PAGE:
Data Driven Docs – Part 3: Let’s Talk About HPV, Let’s Talk About You and Me


The article series, Data Driven Docs, is designed to provide a behind-the-scenes view into a few areas of medicine that should be driven by data or best practices and for whatever reason are not. Sometimes our practices are driven, as mentioned in previous articles, by third parties or regulation agencies. Sometimes we ignore best practices because our patients ask us to.

As a guest writer, I will make a departure from the glamorous world of aesthetic and flight medicine and delve into something as mundane as the Pap smear. Men – you are not yet welcome to put the paper down and leave. I’m going to talk about something you might find interesting as well if you are a bit of a science nerd. Ladies – I know that Pap smears are something that you have historically felt were your annual duty. Skip them and you could be sure to feel the wrath of your disapproving provider and potentially even have to beg for your birth control. Take heart, times are changing.

Described initially by Dr. George Papanicolaou in 1943, the Pap smear has been the single most life saving screening test we as a species have ever dreamed up. Cheap, easy, fast and readily available; it is performed around the world more often than any other cancer screening test in existence. Is it perfect? No. Is any screening test? No. We have, however, gotten much closer to perfect since 1943. I’ll explain. A Pap smear consists of cells from the cervix taken during a pelvic exam being evaluated under a microscope to see if they have any characteristics of cancerous cells. That was, until 1999, the best we could do. In 1999, the FDA approved a molecular test to diagnose the viral infection (human papilloma virus or HPV) that caused cervical cancer. The test was not easy to use until Pap smear collection changed a bit and we could test for the virus without a second visit or second pelvic exam. After a few years with the HPV testing technology and some more studies, we began to understand more fully the progression from viral infection to cancer. We began to see that most of the women who had this virus got rid of it all by themselves in a year or two. In 2006, the Pap smear screening intervals changed as women were risk stratified by their age. Our management of borderline Pap smears changed to include HPV testing. In 2012, the recommendations changed again to further extend the screening interval to five years.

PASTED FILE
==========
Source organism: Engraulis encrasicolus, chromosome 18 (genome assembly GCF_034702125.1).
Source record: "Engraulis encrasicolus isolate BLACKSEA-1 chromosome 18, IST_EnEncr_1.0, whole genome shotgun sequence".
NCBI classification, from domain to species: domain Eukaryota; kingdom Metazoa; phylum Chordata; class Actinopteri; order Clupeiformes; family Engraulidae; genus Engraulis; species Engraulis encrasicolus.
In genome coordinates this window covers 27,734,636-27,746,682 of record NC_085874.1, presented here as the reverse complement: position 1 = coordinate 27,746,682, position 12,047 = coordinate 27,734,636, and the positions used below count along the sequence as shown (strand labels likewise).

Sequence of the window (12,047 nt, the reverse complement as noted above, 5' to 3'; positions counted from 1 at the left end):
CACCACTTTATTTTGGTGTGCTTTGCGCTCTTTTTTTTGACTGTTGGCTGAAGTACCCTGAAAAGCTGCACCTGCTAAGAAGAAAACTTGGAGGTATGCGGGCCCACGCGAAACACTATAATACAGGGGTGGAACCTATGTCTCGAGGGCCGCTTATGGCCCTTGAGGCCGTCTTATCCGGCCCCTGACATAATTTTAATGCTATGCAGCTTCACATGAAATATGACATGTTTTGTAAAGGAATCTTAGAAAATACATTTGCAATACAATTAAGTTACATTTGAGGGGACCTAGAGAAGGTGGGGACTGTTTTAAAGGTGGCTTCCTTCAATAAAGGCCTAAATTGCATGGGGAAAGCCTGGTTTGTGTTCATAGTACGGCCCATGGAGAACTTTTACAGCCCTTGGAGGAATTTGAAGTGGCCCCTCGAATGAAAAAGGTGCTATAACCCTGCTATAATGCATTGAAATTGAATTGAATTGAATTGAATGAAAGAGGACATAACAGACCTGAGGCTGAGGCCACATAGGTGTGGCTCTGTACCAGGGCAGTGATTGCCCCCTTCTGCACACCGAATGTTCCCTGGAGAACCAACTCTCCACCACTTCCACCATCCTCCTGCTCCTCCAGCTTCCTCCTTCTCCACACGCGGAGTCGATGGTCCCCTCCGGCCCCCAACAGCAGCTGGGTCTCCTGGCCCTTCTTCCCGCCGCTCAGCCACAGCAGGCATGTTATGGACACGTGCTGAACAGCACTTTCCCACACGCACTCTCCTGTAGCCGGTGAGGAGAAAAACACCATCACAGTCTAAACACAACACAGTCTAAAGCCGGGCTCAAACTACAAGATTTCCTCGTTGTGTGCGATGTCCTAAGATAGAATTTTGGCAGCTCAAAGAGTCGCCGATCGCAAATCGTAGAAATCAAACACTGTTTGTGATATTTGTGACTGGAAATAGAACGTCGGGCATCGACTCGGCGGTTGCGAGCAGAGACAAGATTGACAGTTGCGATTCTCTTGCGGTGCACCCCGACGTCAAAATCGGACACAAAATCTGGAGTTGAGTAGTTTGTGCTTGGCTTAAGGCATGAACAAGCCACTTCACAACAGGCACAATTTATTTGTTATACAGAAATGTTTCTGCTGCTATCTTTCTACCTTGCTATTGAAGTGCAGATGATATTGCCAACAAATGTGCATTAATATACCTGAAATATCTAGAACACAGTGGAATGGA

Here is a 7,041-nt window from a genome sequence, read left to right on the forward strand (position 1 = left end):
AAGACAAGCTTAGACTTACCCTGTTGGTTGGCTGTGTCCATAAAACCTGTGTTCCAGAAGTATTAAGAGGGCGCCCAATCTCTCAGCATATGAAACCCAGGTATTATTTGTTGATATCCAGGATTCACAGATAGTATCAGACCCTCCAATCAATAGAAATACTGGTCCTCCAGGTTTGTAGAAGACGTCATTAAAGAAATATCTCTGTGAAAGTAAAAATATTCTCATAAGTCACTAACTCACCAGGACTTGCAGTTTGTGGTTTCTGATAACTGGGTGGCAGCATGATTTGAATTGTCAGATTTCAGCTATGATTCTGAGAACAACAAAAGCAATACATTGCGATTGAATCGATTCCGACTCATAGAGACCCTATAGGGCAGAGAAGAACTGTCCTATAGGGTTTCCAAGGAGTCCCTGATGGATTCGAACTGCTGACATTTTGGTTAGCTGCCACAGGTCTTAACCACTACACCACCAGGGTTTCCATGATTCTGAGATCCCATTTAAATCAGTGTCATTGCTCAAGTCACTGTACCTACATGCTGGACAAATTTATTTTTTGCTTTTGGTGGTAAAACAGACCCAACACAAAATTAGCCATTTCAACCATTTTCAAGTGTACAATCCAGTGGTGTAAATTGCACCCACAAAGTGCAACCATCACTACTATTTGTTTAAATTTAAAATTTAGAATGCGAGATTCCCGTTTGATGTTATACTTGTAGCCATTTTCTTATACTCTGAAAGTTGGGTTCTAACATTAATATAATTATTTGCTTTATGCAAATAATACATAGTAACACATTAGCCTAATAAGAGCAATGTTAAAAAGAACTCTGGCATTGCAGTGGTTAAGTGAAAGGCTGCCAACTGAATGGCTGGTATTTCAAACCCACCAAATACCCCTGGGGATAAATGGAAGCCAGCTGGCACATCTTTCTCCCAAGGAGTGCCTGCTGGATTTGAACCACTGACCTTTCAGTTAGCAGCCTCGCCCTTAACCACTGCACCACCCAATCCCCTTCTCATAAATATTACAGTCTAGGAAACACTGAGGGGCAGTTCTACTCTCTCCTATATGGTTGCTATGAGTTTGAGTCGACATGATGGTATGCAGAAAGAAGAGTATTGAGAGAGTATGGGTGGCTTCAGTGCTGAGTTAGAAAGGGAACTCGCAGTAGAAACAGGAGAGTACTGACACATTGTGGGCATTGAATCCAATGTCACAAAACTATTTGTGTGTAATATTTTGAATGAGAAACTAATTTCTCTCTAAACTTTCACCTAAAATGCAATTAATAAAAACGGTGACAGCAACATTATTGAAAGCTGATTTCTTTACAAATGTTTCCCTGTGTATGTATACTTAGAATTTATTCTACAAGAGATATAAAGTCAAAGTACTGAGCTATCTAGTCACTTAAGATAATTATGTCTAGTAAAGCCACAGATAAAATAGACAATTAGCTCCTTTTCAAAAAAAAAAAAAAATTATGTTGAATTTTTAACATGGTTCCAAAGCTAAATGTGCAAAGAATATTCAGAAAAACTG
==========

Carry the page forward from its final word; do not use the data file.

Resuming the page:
Five years?!? I have many patients who don’t believe it and feel that skipping their Pap smear is akin to a death wish. I have heard a number of times “I know about the new recommendations but I would feel better if you just went ahead and did my Pap smear.” Before you start to feel like five years is long enough to slip through the cracks consider that screening tests are a balancing act. They don’t diagnose anything. It takes more testing, more expense and more emotional trauma to make the diagnosis and the job of the screening test is to help us determine when further testing is warranted. The new guidelines were designed to get more bang for our buck. If you have an abnormal pap smear in 2012 we are already much closer to a significantly risky diagnosis than we were with an abnormal Pap smear in 1998. I am in no way arguing that abnormal Pap smears should not be investigated appropriately. In some cases this includes repeating the test in a year. In some cases, this includes a diagnostic test called a colposcopy. In some cases, the Pap smear is significantly abnormal enough to warrant skipping the diagnostic test and going straight to treatment. In NO cases does it ever include repeating the Pap smear in few months and believing a better result. At your next visit, ask where you fall on the screening interval spectrum. Ask where you are spending your healthcare dollar. Let’s make them count.

Disclaimer: Dr. Keri Rath, MD, FACOG is a board certified Ob/Gyn in Ruidoso, New Mexico. She finds molecular diagnostic technology exciting as she was originally a biochemistry and genetics nerd and will be happy to whip out a flow chart or draw an explanation on exam table paper for you if you want one. Comments or questions? Email